We may not have the best solution to plastic pollution yet, but as advancements are made in the fields of petrochemical and bio-engineering, the answers may be with us in the not-too-distant future.

To learn more about plastic recycling and composting, visit epa.gov/trash-freewaters/frequently-asked-questions-about-plastic-recycling-and-composting.epa.gov/trash-freewaters/frequently-asked-questions-about-plastic-recycling-and-composting.


Food for Thought: Plastic Bottles for Recycling

Plastic bottles used for water, beverages, food and cosmetics offer an economical solution for packaging and transportation. The plastic is light weight, durable and resists breakage. But tossing those bottles in the landfill is a tremendous waste. Consider the following:

  • Americans use about 2.5 million plastic bottles per hour and throw most of them away where they end up in landfills.
  • When plastic bottles are buried in landfills, they can take hundreds or even thousands of years to decompose.
  • Only one quarter to one third of used plastic bottles are recycled in the US.
  • It is estimated that recycling, reuse and composting create six to ten times the number of jobs as waste incineration and landfills.
  • Recycling saves three to five times the energy generated by waste-to-energy plants.
  • Plastic bottles are made from oil — the same oil used to make gasoline.
  • Recycling a ton of plastic saves the equivalent of about 2,000 gallons (7,571 l) of gasoline.
  • Less than ten percent of the cost of a bottle of water is for the water itself. The rest goes to costs such as bottling, packaging, advertising and transportation.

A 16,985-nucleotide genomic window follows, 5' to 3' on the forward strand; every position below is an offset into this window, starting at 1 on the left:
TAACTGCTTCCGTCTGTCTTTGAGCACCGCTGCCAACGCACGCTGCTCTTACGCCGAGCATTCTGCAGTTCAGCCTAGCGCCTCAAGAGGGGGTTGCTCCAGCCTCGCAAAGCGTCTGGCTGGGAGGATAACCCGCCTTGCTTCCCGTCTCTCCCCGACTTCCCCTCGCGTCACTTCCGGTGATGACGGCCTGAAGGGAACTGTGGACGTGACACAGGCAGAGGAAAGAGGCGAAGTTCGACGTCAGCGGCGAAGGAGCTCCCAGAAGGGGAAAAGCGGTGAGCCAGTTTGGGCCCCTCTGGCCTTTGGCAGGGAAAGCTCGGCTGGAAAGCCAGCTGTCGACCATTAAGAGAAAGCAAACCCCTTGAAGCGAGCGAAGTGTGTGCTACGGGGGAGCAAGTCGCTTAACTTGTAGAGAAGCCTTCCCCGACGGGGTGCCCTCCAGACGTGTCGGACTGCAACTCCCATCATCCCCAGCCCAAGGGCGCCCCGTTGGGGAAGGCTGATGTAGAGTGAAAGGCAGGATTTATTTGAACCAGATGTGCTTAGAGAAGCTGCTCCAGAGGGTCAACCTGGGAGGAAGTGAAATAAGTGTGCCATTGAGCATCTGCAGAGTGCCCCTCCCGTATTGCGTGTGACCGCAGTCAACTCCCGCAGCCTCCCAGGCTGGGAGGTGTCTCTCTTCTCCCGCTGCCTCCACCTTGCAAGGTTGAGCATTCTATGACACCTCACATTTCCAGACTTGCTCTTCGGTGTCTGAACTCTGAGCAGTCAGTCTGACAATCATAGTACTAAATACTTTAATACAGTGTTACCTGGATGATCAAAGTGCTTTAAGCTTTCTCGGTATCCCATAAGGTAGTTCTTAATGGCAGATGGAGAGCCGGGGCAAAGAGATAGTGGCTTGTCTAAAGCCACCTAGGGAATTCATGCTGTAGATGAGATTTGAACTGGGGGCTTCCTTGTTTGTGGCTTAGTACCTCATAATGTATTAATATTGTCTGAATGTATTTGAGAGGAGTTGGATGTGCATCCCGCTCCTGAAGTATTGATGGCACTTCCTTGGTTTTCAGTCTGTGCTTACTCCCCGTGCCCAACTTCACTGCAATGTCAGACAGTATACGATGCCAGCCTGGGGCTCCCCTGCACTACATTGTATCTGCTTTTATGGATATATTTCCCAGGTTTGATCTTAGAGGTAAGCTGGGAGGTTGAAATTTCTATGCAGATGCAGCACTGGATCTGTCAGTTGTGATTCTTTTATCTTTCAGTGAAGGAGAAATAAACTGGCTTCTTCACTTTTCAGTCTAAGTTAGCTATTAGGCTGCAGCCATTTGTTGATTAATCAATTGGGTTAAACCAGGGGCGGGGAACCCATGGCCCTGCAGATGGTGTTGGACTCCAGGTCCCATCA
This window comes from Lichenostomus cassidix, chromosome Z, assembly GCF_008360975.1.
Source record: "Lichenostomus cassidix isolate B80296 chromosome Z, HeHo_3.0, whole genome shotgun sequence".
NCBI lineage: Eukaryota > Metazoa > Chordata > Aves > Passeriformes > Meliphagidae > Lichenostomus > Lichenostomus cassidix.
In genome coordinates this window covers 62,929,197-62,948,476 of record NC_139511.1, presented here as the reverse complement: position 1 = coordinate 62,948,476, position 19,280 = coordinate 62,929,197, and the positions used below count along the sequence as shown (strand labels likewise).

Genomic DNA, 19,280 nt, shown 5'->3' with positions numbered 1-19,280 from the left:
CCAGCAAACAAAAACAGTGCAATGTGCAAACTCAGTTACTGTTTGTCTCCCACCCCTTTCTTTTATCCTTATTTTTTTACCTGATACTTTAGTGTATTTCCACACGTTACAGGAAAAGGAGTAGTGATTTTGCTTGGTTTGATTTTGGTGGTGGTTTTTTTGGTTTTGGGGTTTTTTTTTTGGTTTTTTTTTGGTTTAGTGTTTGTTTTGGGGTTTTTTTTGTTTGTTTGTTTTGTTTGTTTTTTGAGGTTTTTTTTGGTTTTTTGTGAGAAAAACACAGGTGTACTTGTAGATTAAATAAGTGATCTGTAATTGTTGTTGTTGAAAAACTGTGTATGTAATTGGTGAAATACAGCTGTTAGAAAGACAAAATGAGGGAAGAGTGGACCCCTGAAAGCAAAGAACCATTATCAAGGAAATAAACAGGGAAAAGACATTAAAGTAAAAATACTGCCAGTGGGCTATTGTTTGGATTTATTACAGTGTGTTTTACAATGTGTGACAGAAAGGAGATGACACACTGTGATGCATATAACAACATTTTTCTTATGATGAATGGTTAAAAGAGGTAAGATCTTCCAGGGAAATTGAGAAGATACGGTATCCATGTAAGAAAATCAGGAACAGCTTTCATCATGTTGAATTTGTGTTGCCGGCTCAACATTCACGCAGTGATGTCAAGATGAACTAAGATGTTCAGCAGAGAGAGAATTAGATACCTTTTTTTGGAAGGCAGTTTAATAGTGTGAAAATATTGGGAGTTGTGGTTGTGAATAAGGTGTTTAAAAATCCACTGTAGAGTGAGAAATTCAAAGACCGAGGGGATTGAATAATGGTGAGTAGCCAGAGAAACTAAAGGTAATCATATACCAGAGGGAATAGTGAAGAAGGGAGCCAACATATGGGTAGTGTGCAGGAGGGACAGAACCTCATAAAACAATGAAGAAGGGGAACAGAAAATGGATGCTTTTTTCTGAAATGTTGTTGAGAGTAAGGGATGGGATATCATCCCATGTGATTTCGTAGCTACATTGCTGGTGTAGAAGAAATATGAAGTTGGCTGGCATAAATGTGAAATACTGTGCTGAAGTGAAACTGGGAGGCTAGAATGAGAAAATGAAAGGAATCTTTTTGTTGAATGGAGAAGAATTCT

The Magic of Recycling

Plastic bottles are used for an incredible array of products — water and other beverages, food, cosmetics, cleaning supplies, medicines and more. And once those products are used, the plastic bottles are typically tossed in the trash. The plastic can last hundreds of years or can be combusted to generate energy. Unfortunately, the process of burning plastic releases toxins and harmful greenhouse gasses into the atmosphere. So a better solution to the mountains of plastic bottles is to recycle them. The process of recycling plastic bottles isn’t exactly rocket science but it is pretty clever and takes advantage of modern manufacturing technology.

After recyclables are collected, they are separated by a variety of means. Water baths are used to separate floating from non-floating materials; metals are separated using electromagnetic technology; plastics are scanned with infrared sensors to sort by type and color; air jets are used to blast the plastics off conveyors into separate waste streams. Plastic bottles are then shredded, the shredded plastic washed to remove contaminants and the clean shreds melted and reformed into plastic flakes. Those plastic flakes can then be re-melted and formed into new products: everything from bottles to fence posts, carpeting, lawn furniture and even recycling bins.